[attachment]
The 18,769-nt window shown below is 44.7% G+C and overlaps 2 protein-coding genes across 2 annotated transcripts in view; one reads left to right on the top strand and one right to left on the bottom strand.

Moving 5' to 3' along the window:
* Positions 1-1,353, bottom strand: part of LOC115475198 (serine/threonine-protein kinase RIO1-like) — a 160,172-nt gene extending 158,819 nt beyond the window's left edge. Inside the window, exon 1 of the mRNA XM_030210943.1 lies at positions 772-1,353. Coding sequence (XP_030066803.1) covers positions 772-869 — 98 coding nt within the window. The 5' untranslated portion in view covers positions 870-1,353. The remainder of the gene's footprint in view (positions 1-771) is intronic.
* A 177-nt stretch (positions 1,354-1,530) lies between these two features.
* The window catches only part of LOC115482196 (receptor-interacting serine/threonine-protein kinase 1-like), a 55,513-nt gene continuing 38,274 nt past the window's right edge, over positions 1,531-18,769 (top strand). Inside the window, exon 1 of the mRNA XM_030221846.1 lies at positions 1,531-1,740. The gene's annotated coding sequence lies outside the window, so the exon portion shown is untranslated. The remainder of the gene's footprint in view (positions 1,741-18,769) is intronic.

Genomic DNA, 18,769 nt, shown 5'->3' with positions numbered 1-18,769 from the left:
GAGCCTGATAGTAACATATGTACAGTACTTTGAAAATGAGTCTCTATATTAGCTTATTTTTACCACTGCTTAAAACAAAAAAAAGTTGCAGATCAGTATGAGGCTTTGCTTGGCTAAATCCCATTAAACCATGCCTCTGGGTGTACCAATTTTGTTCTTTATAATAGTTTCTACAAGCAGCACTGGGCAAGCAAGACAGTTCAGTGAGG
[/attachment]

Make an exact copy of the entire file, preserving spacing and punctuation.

The 18,769-nt window shown below is 44.7% G+C and overlaps 2 protein-coding genes across 2 annotated transcripts in view; one reads left to right on the top strand and one right to left on the bottom strand.

Moving 5' to 3' along the window:
* Positions 1-1,353, bottom strand: part of LOC115475198 (serine/threonine-protein kinase RIO1-like) — a 160,172-nt gene extending 158,819 nt beyond the window's left edge. Inside the window, exon 1 of the mRNA XM_030210943.1 lies at positions 772-1,353. Coding sequence (XP_030066803.1) covers positions 772-869 — 98 coding nt within the window. The 5' untranslated portion in view covers positions 870-1,353. The remainder of the gene's footprint in view (positions 1-771) is intronic.
* A 177-nt stretch (positions 1,354-1,530) lies between these two features.
* The window catches only part of LOC115482196 (receptor-interacting serine/threonine-protein kinase 1-like), a 55,513-nt gene continuing 38,274 nt past the window's right edge, over positions 1,531-18,769 (top strand). Inside the window, exon 1 of the mRNA XM_030221846.1 lies at positions 1,531-1,740. The gene's annotated coding sequence lies outside the window, so the exon portion shown is untranslated. The remainder of the gene's footprint in view (positions 1,741-18,769) is intronic.

Genomic DNA, 18,769 nt, shown 5'->3' with positions numbered 1-18,769 from the left:
GAGCCTGATAGTAACATATGTACAGTACTTTGAAAATGAGTCTCTATATTAGCTTATTTTTACCACTGCTTAAAACAAAAAAAAGTTGCAGATCAGTATGAGGCTTTGCTTGGCTAAATCCCATTAAACCATGCCTCTGGGTGTACCAATTTTGTTCTTTATAATAGTTTCTACAAGCAGCACTGGGCAAGCAAGACAGTTCAGTGAGG